High school coaches in southern Maine were largely encouraged by the decision Thursday to allow Class A football teams to play one game against a New Hampshire opponent.

Nearly all agreed that allowing out-of-state games for the first time in the Maine Principals’ Association era should alleviate a week’s worth of the mismatches that have plagued Class A since it became a statewide eight-team division in 2019. It also gets the Class A schools an extra regular-season game and avoids forcing the best Class B programs to play a third Class A opponent.

“If we can improve football in Maine, that’s the ultimate goal. If this helps to improve football in Maine, I’m all for it,” said Bonny Eagle Coach Kevin Cooper.

And, it might just stoke fan and community interest for a sport that saw participation in Maine drop over 20 percent from 2009 to 2018 – the most recent year of data compiled by the National Federation of State High School Associations.

“It will be interesting to see how we stack up against another state. It’s been decades since a team from Maine played outside the state,” said Scarborough Coach Packy Malia. “I’ve always had it in my head that Maine football is better than people give it credit for, and this year we might find out.”

With one less round of playoffs, the Class A teams need a nine-game schedule so that they can start and end the season at the same time as the rest of Maine’s 11-man teams.


Because it took until May to approve the interstate games, finding a willing – and appropriate – New Hampshire opponent could be difficult. The majority of New Hampshire’s 21 Division I teams already have secured a bye-week opponent either from their own ranks, Massachusetts or Vermont.

“It got late with us and, our bye week was Week 2, so I wanted to make sure we had a game,” said Bill Ball, the athletic director and 30-year head coach at Exeter Area High. “We’re going to play Champlain Valley out of Vermont.”

While the interstate games will count toward Maine’s regular-season standings, it is likely New Hampshire will view them as exhibitions that could be used as a tiebreaker. Regardless, New Hampshire teams will take the games seriously, Ball said.

“There’s a lot of value in these games. Especially if you find a really competitive school. We grew a lot when we played (Massachusetts schools) Billerica and Andover,” Ball said.

As of mid-April, nine New Hampshire Division I teams were still looking for an opponent, according to Thornton Academy Athletic Director Gary Stevens.

One of those was Bedford, a team that went 7-2 last season and has won two Division I titles (2016, 2018) since New Hampshire expanded its top-tier league from nine to 20 teams in 2013. New Hampshire has had seven different Division I champions in the past nine years.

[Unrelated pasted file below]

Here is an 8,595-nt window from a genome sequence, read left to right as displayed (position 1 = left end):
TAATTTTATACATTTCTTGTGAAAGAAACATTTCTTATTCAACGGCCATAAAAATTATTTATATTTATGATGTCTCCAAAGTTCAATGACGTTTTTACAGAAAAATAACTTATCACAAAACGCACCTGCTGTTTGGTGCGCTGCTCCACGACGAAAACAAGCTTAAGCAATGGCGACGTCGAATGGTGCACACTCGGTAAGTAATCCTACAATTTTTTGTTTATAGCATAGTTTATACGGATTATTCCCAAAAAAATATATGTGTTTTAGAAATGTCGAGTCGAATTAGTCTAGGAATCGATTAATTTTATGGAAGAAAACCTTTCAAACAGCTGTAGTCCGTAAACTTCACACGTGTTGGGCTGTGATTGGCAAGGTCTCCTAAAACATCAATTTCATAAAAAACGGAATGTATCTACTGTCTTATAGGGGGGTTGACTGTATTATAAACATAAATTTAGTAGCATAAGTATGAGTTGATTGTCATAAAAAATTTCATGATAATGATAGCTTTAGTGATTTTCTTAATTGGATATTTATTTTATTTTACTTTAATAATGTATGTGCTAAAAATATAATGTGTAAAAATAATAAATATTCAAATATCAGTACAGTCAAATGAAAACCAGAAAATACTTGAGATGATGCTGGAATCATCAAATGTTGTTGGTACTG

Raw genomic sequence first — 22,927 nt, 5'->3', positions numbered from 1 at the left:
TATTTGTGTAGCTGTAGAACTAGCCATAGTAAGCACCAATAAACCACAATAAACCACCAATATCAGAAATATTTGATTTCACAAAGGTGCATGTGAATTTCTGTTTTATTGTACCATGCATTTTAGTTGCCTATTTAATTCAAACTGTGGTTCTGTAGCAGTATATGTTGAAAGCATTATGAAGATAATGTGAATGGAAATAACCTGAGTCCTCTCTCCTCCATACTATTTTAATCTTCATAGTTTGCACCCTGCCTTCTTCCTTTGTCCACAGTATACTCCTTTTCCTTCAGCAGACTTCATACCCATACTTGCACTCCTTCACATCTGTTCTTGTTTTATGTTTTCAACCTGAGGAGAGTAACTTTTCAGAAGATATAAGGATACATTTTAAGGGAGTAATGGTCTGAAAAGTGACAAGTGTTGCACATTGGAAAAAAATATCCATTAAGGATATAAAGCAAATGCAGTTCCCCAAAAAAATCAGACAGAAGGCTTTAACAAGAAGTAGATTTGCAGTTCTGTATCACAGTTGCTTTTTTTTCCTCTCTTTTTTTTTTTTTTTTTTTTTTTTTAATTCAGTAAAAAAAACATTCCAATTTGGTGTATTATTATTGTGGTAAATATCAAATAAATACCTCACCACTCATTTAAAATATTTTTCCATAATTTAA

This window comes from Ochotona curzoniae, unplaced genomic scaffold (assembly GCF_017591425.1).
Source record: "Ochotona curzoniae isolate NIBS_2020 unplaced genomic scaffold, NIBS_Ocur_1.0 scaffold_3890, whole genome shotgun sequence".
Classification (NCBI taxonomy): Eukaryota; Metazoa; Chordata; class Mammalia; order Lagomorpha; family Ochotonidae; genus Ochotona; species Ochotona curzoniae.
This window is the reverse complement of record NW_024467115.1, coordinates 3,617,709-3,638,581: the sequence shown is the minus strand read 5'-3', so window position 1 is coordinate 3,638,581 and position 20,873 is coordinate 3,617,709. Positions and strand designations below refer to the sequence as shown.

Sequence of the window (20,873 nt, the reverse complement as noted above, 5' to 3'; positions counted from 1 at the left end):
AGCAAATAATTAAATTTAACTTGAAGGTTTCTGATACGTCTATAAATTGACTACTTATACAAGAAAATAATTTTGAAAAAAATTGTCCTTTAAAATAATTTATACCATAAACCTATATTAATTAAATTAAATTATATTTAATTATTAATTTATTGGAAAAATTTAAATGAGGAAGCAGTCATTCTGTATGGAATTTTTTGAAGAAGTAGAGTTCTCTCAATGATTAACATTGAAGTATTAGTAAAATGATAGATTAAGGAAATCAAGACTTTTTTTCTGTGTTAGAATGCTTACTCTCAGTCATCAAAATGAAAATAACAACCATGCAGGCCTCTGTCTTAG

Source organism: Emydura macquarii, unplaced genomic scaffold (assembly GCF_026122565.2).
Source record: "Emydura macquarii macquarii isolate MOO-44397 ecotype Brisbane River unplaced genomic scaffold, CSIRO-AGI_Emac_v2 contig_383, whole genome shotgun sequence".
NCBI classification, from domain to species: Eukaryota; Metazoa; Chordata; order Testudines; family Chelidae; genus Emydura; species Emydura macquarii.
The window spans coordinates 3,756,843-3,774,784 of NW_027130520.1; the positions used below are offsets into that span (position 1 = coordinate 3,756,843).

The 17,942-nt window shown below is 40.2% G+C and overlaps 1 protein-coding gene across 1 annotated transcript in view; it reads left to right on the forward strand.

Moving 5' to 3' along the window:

“Bedford is trying to find a competitive fit, if it can work out, to avoid a bye week,” said Corey Parker, the school’s athletic director. “Gary (Stevens) and I have chatted a few times and there could be some formable matchups.”

Parker said it is unclear how many New Hampshire teams still need an opponent. He also stressed any game between New Hampshire and Maine schools “has to be a good fit.”

The football scheduling committee that devised Maine’s new statewide competition-based schedule for all 11-man teams will be in charge of finding the best fits, as opposed to individual schools.

“Our first task will be to make sure the Maine schedule, that matrix of eight games, makes sense,” said Stevens, a member of the scheduling committee. “We will do that first, and then we’ll match up the New Hampshire games.”

Sanford Coach Mike Fallon said playing an out-of-state game could be a good thing “if the end result is some scheduling relief for some Class A schools that may need it. And, it also keeps the class intact.”

Since the conclusion of the 2021 season, there were consistent rumblings that Edward Little, Lewiston and possibly Sanford were considering petitioning to play in Class B.

“If we shrunk below eight teams, that would be pathetic,” Fallon said. “I also hope this doesn’t open Pandora’s box and there’s a push to expand this even more, just to take the Class B teams off the hook. I feel it’s important that Maine high school football remains Maine high school football.”

For Stevens, playing one game against a New Hampshire team is a viable part to reach the overall goal of improved competitive balance in Maine.

“It will create interest. That is a factor. It addresses a need right now. This gives us another tool and resource and opportunity to help fix the problem,” he said.

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